With all the legal challenges delaying the Barisi Village project at the Pharoah Valley golf course, why is the developer not giving up?
That was the question 3News put to developer Jeff Blackard on a visit to the site Thursday morning during a walking tour of the tennis courts.
"If these homeowners here didn't want us here, if it wasn't 97-percent of the homeowners here wanting a village in their backyard, then I wouldn't be here," Blackard said.
Blackard started work on the Barisi Village project about four years ago and refuses to give up on the $300 million project despite lawsuits that have slowed the project down over the past two years.
"It hasn't stopped us," Blackard said. "I mean we're engineering, we're doing all the things. The day we get clear title, then we're moving forward."
But why hasn't he pulled out of the project? Blackard said the city is an undiscovered gem.
"It may happen this year. It may happen five years from now; but Corpus Christi can be one of the great cities in Texas," Blackard said. "You know, Dallas, Houston, San Antonio, Corpus Christi. It can be that. It has all the potential."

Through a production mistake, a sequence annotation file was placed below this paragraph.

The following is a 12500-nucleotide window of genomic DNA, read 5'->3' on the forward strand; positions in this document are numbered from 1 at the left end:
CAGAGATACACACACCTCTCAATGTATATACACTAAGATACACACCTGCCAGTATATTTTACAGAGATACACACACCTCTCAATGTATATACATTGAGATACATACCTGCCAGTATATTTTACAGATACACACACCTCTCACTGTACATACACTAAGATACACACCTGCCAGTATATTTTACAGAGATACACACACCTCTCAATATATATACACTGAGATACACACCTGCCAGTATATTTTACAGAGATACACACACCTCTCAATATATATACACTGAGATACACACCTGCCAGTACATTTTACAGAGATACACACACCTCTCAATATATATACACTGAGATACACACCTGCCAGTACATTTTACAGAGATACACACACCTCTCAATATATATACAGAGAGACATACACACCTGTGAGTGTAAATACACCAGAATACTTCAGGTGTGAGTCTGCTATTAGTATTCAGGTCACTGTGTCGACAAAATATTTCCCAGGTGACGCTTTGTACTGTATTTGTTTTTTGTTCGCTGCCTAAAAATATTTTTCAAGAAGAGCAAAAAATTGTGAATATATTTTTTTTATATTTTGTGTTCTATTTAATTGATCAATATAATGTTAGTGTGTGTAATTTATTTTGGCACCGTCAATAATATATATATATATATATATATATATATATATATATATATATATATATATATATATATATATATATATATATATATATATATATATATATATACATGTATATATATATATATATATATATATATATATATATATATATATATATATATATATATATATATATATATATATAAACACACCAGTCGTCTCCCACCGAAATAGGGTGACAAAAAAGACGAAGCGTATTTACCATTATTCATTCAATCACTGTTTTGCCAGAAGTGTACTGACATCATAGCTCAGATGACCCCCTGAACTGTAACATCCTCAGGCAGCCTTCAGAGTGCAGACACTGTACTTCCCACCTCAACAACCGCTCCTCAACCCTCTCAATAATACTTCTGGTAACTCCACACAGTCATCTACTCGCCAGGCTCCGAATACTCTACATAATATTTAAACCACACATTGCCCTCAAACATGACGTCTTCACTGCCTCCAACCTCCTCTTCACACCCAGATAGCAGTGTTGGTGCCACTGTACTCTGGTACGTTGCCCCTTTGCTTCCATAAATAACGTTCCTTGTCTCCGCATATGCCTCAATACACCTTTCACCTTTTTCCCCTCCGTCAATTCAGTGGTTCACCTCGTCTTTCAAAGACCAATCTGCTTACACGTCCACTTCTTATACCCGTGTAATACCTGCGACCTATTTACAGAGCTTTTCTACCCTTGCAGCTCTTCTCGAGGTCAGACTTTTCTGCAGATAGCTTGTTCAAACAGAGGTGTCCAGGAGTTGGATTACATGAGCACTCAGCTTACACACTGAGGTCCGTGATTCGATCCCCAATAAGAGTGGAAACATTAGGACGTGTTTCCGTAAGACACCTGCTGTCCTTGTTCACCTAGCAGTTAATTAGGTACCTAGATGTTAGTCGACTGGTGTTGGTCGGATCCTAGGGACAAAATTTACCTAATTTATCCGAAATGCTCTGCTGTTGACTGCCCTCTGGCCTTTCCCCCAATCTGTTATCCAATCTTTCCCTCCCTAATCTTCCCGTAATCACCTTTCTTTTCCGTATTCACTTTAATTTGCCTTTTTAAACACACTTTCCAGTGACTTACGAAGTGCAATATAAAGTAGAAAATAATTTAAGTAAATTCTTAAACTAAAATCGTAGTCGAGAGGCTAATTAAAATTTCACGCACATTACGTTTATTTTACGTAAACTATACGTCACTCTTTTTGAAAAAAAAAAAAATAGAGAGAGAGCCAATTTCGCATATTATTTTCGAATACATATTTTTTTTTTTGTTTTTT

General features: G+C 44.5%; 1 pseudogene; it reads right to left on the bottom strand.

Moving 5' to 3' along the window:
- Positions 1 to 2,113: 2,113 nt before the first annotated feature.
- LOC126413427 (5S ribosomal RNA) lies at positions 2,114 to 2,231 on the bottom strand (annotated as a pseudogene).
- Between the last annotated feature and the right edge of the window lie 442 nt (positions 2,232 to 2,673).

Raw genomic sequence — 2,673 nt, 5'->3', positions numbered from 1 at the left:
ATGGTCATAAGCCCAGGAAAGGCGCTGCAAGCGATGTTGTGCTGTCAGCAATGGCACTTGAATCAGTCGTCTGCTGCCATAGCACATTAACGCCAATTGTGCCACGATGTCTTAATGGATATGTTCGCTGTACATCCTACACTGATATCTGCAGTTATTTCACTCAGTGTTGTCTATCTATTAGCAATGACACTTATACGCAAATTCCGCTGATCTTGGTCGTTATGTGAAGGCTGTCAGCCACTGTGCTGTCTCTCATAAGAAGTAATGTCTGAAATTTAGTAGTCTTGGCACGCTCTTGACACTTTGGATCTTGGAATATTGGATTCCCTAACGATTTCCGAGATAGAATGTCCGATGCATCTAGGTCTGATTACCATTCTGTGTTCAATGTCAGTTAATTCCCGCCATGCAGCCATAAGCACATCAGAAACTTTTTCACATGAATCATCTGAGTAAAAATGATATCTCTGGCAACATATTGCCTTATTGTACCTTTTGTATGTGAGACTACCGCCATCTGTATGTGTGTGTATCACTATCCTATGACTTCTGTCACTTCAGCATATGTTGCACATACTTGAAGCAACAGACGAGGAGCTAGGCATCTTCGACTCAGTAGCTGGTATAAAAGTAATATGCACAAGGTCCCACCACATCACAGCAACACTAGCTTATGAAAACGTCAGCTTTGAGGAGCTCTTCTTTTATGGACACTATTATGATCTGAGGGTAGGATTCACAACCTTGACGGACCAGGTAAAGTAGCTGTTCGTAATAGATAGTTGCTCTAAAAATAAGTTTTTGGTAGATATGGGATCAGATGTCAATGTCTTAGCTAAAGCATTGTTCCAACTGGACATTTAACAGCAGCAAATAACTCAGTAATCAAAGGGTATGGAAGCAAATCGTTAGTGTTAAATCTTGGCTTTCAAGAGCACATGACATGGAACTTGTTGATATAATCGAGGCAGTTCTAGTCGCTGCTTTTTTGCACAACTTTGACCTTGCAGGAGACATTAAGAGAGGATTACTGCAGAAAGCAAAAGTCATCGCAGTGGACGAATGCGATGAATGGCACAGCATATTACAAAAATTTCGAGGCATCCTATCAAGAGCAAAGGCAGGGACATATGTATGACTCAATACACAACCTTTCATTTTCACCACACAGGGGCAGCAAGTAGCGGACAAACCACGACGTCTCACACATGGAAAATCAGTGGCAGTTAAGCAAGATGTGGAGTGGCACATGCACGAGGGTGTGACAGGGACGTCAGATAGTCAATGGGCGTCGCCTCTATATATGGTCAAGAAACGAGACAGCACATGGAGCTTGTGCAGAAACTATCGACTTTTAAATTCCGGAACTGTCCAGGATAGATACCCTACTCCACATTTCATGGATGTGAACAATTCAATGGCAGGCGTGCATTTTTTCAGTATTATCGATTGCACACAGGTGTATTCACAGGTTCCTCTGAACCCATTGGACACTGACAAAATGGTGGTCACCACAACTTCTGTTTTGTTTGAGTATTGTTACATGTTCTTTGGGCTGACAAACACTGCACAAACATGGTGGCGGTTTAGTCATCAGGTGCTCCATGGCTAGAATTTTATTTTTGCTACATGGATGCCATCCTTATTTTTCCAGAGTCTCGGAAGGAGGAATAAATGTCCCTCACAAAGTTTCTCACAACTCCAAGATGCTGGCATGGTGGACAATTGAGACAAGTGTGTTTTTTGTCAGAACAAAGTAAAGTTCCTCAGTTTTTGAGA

Blackard is so convinced of the city's potential that he is partnering with another developer on a new eight-acre project.
"Because I'm on the outside and I come in, I see things. And I travel all over the world, but North Beach is very special and done right, you know, it could be fabulous," Blackard said.
While not revealing too much, Blackard said the project is another of his retail village concepts.
Former Pharoah Valley Neighborhood Association president Steve Gomez said he also is surprised but glad that Blackard hasn't withdrawn from the project.
"This rundown neighborhood consequence is penalizing homeowners," Gomez said. "There's people that are having trouble selling their homes. There are people who aren't taking care of their yards in an incredible neighborhood because they look at this."
A group of nine homeowners are behind the lawsuits. Lawyer Gay Gilson sent a statement for the group saying the lawsuit alleges the developer spearheaded legislation to violate the deed restrictions, and that the law is unconstitutional: "We expect an outcome in which the court upholds the contract rights of the homeowners equally protecting the sanctity of every property owner's home."
Blackard said no matter what happens with the hearing that's set for April, he intends to stay to see his project through.